As Tony Stark (Robert Downey Jr) says in an early Endgame trailer, “Part of the journey is the end,” and this three-hour epic finale to the Infinity Saga of the Marvel Cinematic Universe is a nuanced masterpiece that just may be the best part of the journey yet.
Still reeling from the effects of Thanos’ (Josh Brolin) infamous “snap” that ended half of all life in the universe, morale is at an all-time low for the surviving Avengers. Members of the team are coping with the tragedy in different ways, none of them productive.
Captain America (Chris Evans) is struggling to lead a therapy group for civilian survivors, but even his normally inspiring words of comfort sound hollow. Thor (Chris Hemsworth) is but a shadow of his former god-like self, making an active decision to wallow in self-pity and despair as he hides on a boat playing video games all day. Meanwhile, Hawkeye (Jeremy Renner) has turned into a ruthless vigilante to fill the void of a loss.
Things are truly looking bleak when Scott Lang (Paul Rudd) unexpectedly shows up (having freshly escaped from the Quantum Realm) and pitches a crazy plan to reverse the Mad Titan’s mass genocide. Can the disheartened team find the inner strength to push through the hurt, and assemble once more to save the world?
Endgame has done the impossible and put together an almost perfect conclusion to a story 21 films in the making. Even with so many disparate story lines and moving parts, directors Anthony and Joe Russo focus just enough attention on the fate of every character in the MCU to satisfy even the most rabid of fans. Endgame is at times a nostalgic tribute to some of the most memorable moments from previous entries.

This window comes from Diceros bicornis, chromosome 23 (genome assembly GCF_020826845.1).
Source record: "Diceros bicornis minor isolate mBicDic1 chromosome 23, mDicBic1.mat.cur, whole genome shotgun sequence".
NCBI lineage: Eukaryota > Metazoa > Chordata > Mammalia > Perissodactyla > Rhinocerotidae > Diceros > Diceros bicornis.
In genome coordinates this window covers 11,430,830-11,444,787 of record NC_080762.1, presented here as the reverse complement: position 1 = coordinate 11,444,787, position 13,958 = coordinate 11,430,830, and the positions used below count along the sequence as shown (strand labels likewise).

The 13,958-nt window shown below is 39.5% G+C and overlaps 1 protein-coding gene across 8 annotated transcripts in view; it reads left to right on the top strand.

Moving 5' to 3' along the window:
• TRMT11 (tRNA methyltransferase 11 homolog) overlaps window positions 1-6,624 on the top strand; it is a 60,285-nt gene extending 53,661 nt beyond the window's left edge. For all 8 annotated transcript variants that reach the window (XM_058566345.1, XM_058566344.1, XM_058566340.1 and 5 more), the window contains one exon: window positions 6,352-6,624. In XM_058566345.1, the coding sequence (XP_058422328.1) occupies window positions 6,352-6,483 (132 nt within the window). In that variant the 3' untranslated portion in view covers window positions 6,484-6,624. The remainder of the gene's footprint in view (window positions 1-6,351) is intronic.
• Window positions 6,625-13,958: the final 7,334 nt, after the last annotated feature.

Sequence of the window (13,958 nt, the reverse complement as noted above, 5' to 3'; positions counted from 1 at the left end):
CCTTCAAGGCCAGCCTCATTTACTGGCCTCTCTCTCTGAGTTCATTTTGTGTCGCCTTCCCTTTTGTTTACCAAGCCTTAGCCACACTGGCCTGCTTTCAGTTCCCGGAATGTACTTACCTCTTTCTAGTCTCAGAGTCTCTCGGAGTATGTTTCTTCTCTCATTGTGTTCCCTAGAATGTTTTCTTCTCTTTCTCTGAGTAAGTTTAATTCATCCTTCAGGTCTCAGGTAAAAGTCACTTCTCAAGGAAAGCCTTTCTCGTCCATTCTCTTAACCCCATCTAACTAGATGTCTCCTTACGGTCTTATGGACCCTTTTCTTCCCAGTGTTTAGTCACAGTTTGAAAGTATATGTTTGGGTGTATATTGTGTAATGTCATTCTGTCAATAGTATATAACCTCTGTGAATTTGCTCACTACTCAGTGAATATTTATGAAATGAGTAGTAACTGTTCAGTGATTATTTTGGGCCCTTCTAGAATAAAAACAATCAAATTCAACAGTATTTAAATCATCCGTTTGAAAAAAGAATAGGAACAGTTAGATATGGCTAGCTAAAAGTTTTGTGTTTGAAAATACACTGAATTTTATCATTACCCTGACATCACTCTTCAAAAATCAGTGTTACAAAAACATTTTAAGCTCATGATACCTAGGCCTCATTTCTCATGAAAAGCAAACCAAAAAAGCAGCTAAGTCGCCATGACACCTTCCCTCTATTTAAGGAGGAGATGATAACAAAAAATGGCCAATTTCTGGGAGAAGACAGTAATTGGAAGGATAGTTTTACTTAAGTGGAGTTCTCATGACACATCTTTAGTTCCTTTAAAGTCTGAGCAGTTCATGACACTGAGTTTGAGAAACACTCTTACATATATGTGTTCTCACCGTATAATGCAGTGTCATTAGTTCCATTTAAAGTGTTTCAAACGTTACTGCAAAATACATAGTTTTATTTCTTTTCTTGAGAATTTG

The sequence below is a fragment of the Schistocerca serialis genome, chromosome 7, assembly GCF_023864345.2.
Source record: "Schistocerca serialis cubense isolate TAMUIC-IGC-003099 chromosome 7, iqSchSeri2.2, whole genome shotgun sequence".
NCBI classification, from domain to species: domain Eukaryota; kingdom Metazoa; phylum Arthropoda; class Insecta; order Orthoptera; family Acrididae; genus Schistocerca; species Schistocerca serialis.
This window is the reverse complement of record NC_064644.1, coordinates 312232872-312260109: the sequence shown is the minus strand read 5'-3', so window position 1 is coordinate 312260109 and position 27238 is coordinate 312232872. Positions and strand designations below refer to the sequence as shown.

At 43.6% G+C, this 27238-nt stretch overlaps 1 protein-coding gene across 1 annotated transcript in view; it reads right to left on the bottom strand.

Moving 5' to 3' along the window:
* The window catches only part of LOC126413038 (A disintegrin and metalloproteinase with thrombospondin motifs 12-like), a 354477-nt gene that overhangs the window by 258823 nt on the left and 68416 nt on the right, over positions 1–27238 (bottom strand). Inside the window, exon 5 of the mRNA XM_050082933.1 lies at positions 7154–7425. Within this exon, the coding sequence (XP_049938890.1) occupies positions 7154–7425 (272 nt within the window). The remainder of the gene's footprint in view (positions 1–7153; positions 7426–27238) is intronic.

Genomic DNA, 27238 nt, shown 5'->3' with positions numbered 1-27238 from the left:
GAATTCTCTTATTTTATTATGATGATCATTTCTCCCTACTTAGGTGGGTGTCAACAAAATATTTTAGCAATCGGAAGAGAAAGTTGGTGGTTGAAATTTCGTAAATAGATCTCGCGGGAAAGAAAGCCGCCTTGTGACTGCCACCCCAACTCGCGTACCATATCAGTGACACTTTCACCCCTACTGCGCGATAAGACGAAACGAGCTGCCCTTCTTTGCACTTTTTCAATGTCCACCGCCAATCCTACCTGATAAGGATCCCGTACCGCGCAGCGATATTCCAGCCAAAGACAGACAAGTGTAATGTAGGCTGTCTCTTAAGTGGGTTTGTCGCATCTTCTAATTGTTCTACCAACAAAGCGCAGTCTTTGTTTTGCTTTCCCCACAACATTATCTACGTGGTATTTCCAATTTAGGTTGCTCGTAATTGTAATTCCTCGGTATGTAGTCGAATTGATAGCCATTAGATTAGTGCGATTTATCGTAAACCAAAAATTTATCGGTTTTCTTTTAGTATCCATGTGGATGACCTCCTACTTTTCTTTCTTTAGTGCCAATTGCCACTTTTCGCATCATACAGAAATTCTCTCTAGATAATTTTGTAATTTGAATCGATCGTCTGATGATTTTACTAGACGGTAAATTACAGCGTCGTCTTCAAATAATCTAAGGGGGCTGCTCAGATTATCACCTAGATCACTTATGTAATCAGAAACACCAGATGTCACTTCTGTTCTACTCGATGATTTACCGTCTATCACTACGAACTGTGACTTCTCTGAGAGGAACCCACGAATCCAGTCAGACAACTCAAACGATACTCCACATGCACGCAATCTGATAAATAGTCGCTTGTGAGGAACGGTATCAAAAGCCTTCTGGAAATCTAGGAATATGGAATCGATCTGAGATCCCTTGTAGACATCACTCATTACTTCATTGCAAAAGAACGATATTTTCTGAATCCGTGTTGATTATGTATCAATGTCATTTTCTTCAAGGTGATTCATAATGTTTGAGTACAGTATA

Though it’s difficult to dole out screen time among the more than 30 core characters in the Infinity Saga timeline, some performances were especially noteworthy. Iron Man’s arc from brash, self-centred billionaire genius in his 2008 debut to becoming a true team player here is a testament to Downey’s range. Hemsworth’s turn as a dejected former champion trying to hide from reality deserves a shout out as well. Evans is a steadying onscreen presence as usual, and Rudd provides his trademark comic relief with perfect timing. Finally, the magic of CGI has turned the Hulk (Mark Ruffalo) into something … incredible as well, but we’ll leave you to discover the surprise for yourself.
Those just looking for a grand visual spectacle and large-scale fight scenes will also go home happy, as the CGI set pieces are some of the best that have ever been done. Combatants old and new will get to showcase their own unique styles, and the climactic final battle scenes had fans openly cheering in their seats.
Artistic nuances for a superhero film are sometimes put on the backburner for the sake of go-go-go action, but not in Endgame. Each cinematic choice has been made for a specific reason and it shows. Muted colours are used to great effect in the first third of the film to reflect the sense of loss and devastation of the “snap”, and the soundtrack is also chosen carefully to set the tone for each sequence in the film. Kudos go to the entire team that worked on this production.
Endgame is truly a fitting send-off to the current generation of MCU films, and beautifully hit all the required beats of the superhero genre. The creators and actors of all the movies have been part of this journey for more than a decade, and fans should head to cinemas to see them take the final glorious step together as soon as possible.
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